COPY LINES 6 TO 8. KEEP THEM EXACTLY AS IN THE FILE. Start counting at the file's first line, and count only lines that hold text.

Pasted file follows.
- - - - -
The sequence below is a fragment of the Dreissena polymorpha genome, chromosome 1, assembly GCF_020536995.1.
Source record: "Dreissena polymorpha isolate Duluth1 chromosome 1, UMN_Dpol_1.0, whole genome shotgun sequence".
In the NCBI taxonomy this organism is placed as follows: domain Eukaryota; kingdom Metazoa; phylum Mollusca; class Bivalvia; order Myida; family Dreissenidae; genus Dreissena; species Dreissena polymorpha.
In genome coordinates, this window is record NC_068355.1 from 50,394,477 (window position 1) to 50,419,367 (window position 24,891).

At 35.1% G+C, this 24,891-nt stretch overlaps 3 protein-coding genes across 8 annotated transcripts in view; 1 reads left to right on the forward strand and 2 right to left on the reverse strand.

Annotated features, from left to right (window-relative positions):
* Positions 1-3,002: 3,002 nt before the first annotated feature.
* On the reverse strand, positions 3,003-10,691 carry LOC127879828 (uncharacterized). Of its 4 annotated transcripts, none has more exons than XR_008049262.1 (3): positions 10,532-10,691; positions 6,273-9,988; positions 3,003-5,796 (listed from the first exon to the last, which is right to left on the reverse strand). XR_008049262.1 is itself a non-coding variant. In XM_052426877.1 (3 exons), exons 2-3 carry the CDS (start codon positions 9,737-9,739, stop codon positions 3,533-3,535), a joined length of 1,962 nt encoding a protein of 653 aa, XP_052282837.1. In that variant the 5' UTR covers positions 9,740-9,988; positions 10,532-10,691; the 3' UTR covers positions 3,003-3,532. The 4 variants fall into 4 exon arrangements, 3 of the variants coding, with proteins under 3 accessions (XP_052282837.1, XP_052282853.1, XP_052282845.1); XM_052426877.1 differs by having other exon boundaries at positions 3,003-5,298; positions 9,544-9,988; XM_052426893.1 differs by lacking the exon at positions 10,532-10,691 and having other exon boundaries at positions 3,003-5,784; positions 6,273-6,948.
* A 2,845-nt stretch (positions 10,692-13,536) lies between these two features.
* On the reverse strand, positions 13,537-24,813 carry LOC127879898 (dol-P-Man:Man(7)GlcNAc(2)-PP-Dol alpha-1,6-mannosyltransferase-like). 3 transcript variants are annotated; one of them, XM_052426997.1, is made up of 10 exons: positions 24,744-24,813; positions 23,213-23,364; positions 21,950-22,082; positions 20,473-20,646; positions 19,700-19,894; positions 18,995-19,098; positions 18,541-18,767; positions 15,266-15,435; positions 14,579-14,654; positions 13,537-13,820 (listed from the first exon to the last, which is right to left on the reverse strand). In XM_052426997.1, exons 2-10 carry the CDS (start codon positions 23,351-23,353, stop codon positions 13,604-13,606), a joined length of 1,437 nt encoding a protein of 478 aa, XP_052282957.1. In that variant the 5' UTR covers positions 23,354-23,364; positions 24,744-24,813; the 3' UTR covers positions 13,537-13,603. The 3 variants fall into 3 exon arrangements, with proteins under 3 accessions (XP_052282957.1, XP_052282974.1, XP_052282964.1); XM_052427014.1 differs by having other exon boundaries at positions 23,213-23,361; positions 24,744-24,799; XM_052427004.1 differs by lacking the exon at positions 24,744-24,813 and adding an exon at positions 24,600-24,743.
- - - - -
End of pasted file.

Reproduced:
Annotated features, from left to right (window-relative positions):
* Positions 1-3,002: 3,002 nt before the first annotated feature.
* On the reverse strand, positions 3,003-10,691 carry LOC127879828 (uncharacterized). Of its 4 annotated transcripts, none has more exons than XR_008049262.1 (3): positions 10,532-10,691; positions 6,273-9,988; positions 3,003-5,796 (listed from the first exon to the last, which is right to left on the reverse strand). XR_008049262.1 is itself a non-coding variant. In XM_052426877.1 (3 exons), exons 2-3 carry the CDS (start codon positions 9,737-9,739, stop codon positions 3,533-3,535), a joined length of 1,962 nt encoding a protein of 653 aa, XP_052282837.1. In that variant the 5' UTR covers positions 9,740-9,988; positions 10,532-10,691; the 3' UTR covers positions 3,003-3,532. The 4 variants fall into 4 exon arrangements, 3 of the variants coding, with proteins under 3 accessions (XP_052282837.1, XP_052282853.1, XP_052282845.1); XM_052426877.1 differs by having other exon boundaries at positions 3,003-5,298; positions 9,544-9,988; XM_052426893.1 differs by lacking the exon at positions 10,532-10,691 and having other exon boundaries at positions 3,003-5,784; positions 6,273-6,948.